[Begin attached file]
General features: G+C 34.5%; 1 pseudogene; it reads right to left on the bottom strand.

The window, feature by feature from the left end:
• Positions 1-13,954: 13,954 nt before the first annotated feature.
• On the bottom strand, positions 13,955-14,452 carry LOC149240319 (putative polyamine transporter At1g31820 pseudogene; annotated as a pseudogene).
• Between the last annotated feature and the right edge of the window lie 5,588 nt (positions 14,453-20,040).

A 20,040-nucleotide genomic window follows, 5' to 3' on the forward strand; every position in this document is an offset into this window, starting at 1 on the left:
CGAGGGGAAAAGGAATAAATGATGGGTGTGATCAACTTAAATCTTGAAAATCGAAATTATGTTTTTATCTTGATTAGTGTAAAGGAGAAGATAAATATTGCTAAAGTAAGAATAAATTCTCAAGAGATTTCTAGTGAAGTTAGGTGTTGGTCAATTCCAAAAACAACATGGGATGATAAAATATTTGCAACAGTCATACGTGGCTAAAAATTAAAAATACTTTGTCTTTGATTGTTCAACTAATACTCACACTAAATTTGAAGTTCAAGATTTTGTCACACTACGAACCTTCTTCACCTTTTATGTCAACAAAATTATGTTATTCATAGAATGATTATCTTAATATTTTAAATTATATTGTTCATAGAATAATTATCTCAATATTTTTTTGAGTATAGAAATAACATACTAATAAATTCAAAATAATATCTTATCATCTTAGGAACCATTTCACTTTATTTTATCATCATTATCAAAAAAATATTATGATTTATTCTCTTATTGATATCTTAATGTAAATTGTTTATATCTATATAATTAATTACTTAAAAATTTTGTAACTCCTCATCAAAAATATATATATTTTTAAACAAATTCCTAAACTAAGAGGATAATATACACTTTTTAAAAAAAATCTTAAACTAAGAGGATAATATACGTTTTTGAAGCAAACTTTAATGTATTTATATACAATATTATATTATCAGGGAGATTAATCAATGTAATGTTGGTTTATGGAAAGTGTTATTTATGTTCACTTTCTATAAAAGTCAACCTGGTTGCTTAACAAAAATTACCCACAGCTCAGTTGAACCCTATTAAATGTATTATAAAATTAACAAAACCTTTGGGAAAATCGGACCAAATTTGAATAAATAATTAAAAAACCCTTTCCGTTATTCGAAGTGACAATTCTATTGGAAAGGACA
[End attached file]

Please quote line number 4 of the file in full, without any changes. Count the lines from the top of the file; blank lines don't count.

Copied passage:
• On the bottom strand, positions 13,955-14,452 carry LOC149240319 (putative polyamine transporter At1g31820 pseudogene; annotated as a pseudogene).